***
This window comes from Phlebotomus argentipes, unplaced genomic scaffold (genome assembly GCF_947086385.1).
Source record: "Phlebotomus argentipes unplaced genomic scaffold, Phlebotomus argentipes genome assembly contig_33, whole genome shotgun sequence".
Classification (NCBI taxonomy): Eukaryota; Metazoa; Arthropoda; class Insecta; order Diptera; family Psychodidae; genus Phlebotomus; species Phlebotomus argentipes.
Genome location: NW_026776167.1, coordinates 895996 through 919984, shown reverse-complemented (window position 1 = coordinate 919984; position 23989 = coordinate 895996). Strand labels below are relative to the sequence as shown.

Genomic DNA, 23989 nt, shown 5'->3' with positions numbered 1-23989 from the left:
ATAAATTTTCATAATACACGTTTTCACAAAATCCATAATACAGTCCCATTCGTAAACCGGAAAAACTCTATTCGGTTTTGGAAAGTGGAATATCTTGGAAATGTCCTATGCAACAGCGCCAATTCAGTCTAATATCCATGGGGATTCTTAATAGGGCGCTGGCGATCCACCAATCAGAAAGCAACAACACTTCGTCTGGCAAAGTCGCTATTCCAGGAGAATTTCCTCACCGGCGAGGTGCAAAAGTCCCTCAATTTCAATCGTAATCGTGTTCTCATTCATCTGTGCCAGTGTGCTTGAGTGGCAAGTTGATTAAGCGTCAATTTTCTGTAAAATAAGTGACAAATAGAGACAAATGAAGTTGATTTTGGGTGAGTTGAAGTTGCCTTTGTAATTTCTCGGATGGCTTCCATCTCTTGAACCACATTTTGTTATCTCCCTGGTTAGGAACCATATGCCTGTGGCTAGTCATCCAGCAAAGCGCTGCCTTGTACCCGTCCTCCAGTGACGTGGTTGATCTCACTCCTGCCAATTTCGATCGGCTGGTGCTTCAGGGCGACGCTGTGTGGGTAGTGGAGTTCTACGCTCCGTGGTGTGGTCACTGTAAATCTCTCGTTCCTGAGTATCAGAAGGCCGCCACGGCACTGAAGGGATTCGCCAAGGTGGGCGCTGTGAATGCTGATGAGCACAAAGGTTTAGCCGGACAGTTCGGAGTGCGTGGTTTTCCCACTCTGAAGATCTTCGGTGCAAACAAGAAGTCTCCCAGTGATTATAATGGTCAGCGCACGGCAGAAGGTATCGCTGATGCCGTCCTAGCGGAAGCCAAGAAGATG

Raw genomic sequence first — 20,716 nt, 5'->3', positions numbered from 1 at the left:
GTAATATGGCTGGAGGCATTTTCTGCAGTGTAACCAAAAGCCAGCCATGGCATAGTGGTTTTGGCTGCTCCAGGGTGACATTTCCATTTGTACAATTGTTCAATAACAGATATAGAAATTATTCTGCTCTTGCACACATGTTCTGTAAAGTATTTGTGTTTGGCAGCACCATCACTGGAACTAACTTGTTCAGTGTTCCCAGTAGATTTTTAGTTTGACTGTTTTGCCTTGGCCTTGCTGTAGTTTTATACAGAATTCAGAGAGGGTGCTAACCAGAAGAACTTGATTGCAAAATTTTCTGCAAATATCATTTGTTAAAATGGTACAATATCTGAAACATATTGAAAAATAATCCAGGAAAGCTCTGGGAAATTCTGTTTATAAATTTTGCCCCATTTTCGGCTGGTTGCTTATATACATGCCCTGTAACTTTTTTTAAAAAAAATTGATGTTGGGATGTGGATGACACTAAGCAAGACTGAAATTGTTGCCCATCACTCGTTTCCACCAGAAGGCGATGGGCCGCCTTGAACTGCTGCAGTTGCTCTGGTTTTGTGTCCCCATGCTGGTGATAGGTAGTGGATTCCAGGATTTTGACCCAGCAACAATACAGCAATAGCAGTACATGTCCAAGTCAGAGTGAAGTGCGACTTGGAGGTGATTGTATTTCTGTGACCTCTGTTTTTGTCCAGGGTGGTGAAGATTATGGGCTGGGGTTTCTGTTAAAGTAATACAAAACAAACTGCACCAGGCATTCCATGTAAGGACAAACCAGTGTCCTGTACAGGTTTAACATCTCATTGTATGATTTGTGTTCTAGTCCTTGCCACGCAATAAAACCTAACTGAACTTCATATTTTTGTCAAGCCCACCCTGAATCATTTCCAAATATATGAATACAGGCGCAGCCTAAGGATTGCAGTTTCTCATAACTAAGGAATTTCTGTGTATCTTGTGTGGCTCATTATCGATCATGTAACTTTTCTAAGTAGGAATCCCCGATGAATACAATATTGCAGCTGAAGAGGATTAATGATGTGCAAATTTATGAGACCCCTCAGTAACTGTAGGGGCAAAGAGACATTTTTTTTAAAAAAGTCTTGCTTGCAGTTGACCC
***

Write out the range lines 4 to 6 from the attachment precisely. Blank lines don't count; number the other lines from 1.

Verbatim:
Genome location: NW_026776167.1, coordinates 895996 through 919984, shown reverse-complemented (window position 1 = coordinate 919984; position 23989 = coordinate 895996). Strand labels below are relative to the sequence as shown.

Genomic DNA, 23989 nt, shown 5'->3' with positions numbered 1-23989 from the left:
ATAAATTTTCATAATACACGTTTTCACAAAATCCATAATACAGTCCCATTCGTAAACCGGAAAAACTCTATTCGGTTTTGGAAAGTGGAATATCTTGGAAATGTCCTATGCAACAGCGCCAATTCAGTCTAATATCCATGGGGATTCTTAATAGGGCGCTGGCGATCCACCAATCAGAAAGCAACAACACTTCGTCTGGCAAAGTCGCTATTCCAGGAGAATTTCCTCACCGGCGAGGTGCAAAAGTCCCTCAATTTCAATCGTAATCGTGTTCTCATTCATCTGTGCCAGTGTGCTTGAGTGGCAAGTTGATTAAGCGTCAATTTTCTGTAAAATAAGTGACAAATAGAGACAAATGAAGTTGATTTTGGGTGAGTTGAAGTTGCCTTTGTAATTTCTCGGATGGCTTCCATCTCTTGAACCACATTTTGTTATCTCCCTGGTTAGGAACCATATGCCTGTGGCTAGTCATCCAGCAAAGCGCTGCCTTGTACCCGTCCTCCAGTGACGTGGTTGATCTCACTCCTGCCAATTTCGATCGGCTGGTGCTTCAGGGCGACGCTGTGTGGGTAGTGGAGTTCTACGCTCCGTGGTGTGGTCACTGTAAATCTCTCGTTCCTGAGTATCAGAAGGCCGCCACGGCACTGAAGGGATTCGCCAAGGTGGGCGCTGTGAATGCTGATGAGCACAAAGGTTTAGCCGGACAGTTCGGAGTGCGTGGTTTTCCCACTCTGAAGATCTTCGGTGCAAACAAGAAGTCTCCCAGTGATTATAATGGTCAGCGCACGGCAGAAGGTATCGCTGATGCCGTCCTAGCGGAAGCCAAGAAGATG